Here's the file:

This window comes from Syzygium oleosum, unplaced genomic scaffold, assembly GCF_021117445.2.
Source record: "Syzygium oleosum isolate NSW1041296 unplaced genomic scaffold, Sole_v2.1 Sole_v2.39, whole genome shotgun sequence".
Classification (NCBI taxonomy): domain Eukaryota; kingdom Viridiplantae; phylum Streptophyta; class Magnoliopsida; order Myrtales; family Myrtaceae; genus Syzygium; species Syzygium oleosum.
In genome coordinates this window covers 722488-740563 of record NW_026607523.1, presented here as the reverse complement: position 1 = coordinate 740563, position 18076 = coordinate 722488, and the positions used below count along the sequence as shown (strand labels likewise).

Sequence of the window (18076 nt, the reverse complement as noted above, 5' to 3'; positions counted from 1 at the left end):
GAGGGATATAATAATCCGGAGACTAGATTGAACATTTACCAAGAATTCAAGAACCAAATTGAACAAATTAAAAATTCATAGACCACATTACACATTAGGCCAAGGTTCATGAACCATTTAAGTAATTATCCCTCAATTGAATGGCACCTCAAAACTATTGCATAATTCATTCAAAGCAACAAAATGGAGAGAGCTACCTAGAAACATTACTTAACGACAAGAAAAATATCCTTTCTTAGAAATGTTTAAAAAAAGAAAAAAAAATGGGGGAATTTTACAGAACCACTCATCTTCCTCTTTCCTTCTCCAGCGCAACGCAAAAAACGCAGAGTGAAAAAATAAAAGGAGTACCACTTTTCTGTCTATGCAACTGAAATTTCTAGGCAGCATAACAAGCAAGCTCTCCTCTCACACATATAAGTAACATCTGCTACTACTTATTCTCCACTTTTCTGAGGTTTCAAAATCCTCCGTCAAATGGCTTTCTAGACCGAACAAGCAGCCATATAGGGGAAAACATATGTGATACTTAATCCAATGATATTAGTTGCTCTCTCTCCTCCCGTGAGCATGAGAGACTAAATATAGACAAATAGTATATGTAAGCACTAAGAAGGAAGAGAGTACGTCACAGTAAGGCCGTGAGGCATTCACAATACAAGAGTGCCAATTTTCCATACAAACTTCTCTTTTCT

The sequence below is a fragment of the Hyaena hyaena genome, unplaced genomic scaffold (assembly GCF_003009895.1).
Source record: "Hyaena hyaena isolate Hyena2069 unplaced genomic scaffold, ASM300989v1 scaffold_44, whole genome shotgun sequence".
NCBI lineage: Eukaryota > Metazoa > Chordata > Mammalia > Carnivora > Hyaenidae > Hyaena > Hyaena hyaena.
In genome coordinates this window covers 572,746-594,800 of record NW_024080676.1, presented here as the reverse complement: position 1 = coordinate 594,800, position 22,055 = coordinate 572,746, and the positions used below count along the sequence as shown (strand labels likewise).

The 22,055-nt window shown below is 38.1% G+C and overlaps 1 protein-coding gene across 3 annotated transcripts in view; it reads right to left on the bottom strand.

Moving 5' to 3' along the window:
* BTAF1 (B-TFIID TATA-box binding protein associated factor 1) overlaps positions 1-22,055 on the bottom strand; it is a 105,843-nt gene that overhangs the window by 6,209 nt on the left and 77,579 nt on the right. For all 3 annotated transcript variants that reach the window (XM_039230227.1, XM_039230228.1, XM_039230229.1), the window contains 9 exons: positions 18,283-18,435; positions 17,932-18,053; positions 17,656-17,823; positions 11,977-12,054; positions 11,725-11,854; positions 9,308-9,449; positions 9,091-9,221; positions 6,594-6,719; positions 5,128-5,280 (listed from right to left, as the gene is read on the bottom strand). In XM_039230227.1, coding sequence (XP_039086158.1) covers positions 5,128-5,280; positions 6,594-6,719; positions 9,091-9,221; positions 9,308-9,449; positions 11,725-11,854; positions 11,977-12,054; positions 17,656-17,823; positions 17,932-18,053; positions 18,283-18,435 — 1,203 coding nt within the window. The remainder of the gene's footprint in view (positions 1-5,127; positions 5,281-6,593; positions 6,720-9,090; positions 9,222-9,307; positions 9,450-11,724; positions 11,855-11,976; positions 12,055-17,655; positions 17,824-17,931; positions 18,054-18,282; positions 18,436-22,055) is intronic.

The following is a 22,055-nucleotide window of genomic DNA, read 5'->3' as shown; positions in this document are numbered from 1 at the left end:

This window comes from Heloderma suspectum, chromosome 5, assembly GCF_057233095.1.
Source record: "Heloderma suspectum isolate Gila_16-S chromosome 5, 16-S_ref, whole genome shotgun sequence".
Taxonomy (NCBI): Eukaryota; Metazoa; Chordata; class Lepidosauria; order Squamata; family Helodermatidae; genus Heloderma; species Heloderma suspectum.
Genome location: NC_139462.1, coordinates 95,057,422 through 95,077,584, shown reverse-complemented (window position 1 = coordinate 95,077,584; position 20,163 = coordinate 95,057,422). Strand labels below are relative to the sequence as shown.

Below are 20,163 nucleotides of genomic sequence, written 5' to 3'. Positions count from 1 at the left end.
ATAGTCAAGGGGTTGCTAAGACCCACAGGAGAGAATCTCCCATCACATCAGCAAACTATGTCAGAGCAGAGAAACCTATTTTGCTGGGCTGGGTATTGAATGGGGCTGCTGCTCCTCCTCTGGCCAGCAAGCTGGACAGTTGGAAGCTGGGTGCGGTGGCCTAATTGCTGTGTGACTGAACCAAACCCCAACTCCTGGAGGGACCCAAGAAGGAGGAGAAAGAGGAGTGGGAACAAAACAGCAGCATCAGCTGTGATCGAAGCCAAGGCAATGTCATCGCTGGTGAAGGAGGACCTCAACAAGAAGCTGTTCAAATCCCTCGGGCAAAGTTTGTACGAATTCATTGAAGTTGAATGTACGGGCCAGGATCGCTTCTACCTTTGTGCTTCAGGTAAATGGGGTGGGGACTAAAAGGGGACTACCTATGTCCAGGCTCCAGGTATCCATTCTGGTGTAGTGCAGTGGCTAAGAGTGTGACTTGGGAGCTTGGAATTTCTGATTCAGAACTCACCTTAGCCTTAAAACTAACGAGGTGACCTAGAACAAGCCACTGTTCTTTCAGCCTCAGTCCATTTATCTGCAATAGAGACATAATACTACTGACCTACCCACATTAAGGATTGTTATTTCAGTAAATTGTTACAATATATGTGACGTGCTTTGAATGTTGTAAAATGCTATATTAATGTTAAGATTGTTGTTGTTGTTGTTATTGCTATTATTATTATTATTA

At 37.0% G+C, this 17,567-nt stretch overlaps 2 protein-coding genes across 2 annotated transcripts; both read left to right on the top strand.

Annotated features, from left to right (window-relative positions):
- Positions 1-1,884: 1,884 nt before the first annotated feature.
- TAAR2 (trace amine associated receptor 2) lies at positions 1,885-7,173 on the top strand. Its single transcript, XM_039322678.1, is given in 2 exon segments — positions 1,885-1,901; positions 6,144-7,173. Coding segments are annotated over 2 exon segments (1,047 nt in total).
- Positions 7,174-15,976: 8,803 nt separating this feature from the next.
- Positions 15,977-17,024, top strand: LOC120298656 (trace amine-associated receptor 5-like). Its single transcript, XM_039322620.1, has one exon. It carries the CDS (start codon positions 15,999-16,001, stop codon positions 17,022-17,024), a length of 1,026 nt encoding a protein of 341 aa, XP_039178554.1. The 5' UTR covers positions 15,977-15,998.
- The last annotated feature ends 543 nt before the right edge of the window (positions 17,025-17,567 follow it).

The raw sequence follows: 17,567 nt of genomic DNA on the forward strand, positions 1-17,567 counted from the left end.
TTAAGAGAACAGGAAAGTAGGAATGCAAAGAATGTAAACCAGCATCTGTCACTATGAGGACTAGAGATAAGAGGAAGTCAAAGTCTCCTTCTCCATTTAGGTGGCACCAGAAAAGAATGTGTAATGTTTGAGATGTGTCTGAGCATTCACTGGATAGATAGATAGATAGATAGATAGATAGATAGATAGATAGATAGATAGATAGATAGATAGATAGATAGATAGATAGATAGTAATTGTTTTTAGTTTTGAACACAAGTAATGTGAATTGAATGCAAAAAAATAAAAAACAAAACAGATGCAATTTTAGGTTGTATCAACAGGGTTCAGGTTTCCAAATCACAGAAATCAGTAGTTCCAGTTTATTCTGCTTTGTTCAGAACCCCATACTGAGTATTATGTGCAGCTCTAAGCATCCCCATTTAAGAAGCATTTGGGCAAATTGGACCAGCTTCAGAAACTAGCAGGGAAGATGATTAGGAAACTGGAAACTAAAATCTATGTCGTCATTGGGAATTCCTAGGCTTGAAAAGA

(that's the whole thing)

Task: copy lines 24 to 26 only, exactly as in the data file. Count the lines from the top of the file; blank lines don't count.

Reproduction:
- TAAR2 (trace amine associated receptor 2) lies at positions 1,885-7,173 on the top strand. Its single transcript, XM_039322678.1, is given in 2 exon segments — positions 1,885-1,901; positions 6,144-7,173. Coding segments are annotated over 2 exon segments (1,047 nt in total).
- Positions 7,174-15,976: 8,803 nt separating this feature from the next.
- Positions 15,977-17,024, top strand: LOC120298656 (trace amine-associated receptor 5-like). Its single transcript, XM_039322620.1, has one exon. It carries the CDS (start codon positions 15,999-16,001, stop codon positions 17,022-17,024), a length of 1,026 nt encoding a protein of 341 aa, XP_039178554.1. The 5' UTR covers positions 15,977-15,998.